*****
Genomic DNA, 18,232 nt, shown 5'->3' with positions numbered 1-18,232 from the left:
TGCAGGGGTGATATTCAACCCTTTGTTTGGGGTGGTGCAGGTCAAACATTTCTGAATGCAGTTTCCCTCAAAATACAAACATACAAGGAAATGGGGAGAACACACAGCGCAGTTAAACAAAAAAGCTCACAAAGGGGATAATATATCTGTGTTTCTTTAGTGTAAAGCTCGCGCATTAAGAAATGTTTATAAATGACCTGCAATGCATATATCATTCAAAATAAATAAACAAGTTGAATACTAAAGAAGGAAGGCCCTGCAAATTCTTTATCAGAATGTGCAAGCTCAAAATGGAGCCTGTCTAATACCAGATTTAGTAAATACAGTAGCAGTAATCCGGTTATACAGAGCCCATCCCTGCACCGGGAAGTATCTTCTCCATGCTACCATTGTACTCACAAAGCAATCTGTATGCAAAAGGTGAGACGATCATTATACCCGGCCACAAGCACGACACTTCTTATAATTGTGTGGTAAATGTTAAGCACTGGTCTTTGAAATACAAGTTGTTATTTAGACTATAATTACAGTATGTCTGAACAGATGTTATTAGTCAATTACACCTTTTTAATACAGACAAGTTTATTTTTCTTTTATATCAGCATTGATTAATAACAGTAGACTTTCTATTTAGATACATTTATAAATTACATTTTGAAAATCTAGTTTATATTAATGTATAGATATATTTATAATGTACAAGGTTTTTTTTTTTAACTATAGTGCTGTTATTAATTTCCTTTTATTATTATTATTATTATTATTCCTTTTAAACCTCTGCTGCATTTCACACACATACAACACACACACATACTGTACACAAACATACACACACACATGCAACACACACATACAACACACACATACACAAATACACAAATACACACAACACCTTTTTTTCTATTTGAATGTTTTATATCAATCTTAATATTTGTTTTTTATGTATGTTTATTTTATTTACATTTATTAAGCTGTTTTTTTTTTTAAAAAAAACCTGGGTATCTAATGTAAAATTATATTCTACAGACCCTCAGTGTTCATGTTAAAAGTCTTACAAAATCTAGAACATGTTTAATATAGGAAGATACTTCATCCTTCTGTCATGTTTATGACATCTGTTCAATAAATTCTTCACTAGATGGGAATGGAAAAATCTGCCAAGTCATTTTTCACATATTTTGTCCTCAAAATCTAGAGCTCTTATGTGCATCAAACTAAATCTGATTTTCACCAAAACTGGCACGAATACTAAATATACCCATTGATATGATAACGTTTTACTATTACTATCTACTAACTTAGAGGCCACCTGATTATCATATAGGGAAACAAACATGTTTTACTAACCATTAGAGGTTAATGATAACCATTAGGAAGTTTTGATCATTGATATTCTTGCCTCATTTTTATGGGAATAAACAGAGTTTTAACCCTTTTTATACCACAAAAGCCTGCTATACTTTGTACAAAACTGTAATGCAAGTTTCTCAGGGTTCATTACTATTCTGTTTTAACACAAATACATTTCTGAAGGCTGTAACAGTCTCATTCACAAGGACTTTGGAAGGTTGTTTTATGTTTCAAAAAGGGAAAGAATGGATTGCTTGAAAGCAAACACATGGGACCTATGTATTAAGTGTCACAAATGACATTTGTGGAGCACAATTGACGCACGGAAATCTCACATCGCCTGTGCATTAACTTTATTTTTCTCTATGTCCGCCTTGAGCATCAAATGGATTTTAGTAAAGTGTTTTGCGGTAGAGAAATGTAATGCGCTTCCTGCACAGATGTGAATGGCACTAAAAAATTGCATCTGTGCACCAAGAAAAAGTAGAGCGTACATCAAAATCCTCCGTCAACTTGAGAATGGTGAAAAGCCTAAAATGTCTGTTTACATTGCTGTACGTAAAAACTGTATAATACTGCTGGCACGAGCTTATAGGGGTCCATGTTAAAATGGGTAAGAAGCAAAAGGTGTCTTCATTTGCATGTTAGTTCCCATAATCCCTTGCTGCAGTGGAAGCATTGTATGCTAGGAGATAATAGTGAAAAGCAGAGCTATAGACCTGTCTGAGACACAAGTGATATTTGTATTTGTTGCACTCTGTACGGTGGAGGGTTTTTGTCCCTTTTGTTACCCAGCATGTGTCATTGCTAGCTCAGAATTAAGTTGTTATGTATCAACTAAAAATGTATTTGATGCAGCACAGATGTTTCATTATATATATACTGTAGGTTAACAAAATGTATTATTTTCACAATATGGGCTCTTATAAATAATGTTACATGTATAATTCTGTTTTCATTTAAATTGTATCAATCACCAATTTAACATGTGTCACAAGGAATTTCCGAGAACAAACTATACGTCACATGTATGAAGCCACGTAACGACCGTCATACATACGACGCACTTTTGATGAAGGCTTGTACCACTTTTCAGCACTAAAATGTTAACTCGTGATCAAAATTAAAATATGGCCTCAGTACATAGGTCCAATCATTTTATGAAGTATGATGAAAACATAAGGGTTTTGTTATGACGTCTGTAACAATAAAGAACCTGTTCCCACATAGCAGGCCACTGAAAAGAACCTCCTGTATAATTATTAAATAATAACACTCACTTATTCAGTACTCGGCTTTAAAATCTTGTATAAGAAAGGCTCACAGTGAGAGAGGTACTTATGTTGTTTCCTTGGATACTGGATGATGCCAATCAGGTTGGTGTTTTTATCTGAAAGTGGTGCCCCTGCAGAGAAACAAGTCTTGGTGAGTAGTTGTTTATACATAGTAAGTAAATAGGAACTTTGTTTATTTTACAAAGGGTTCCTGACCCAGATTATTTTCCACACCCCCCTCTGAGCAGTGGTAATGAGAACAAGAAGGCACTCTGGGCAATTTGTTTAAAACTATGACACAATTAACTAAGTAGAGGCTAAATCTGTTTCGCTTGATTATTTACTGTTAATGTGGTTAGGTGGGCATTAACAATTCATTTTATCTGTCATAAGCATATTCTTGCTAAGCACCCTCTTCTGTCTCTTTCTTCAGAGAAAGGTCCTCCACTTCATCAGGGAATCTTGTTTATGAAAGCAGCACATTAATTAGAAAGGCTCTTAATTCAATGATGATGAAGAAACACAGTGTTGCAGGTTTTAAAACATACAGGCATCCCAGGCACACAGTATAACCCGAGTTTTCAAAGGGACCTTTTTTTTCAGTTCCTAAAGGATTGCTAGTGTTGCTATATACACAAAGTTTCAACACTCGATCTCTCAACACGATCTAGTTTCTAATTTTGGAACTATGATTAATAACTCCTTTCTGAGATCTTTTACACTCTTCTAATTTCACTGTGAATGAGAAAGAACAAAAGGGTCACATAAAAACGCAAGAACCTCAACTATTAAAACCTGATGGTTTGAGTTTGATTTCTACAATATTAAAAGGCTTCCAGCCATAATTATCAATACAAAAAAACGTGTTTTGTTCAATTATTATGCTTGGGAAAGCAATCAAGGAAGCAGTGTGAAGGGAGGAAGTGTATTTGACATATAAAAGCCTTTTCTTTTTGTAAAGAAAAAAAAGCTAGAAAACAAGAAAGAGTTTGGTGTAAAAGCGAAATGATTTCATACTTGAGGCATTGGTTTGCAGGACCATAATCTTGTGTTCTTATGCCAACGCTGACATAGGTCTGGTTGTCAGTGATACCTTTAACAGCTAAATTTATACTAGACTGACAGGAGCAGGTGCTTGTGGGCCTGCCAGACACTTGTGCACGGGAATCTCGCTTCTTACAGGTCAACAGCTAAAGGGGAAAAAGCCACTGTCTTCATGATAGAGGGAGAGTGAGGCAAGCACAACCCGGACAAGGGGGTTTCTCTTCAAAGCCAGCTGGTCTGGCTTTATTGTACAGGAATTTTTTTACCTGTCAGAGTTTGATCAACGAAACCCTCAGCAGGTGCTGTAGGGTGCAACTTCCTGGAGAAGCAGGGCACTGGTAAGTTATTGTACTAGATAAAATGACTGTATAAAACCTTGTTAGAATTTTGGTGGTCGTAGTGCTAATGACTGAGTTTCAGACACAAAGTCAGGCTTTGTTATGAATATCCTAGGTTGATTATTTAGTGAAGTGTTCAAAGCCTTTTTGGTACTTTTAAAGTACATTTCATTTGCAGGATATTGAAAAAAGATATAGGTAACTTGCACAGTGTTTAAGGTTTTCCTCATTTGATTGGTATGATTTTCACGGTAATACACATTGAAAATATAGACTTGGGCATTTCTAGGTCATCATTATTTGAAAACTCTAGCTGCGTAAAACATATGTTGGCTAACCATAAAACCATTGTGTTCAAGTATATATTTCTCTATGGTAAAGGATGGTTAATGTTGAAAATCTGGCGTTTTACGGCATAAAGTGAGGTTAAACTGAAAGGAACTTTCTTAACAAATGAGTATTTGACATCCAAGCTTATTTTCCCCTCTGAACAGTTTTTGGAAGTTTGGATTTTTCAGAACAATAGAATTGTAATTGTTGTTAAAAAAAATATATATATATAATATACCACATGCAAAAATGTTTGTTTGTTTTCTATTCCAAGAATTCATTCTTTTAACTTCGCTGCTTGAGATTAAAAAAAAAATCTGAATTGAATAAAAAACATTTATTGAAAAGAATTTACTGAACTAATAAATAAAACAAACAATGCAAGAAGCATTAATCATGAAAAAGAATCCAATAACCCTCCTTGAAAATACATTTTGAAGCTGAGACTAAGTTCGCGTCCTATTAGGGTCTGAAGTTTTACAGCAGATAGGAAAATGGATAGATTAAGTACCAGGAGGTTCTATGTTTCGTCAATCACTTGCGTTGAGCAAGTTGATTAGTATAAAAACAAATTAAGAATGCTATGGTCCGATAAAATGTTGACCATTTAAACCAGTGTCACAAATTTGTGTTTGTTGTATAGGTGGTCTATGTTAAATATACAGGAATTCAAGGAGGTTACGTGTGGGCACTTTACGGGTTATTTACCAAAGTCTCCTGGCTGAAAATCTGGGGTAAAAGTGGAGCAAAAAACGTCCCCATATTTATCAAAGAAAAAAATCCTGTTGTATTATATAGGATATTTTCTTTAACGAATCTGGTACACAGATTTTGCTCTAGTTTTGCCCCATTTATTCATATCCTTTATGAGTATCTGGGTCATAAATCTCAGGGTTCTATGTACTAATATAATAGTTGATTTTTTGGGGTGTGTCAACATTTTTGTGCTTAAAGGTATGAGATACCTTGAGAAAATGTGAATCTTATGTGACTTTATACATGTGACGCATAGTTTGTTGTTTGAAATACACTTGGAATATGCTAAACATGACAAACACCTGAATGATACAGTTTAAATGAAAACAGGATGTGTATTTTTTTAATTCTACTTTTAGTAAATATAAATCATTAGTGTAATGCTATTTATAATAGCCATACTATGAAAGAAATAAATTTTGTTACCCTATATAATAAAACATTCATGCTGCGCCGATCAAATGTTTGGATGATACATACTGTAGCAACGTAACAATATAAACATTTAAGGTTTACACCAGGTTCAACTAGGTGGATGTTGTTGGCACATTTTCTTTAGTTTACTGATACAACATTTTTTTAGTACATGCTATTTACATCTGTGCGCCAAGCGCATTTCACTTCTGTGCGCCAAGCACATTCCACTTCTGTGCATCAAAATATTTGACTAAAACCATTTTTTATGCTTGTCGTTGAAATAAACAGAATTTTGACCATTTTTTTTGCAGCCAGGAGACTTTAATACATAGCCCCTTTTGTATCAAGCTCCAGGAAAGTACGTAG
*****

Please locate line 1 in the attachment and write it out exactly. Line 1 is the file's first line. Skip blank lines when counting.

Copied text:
Genomic DNA, 18,232 nt, shown 5'->3' with positions numbered 1-18,232 from the left: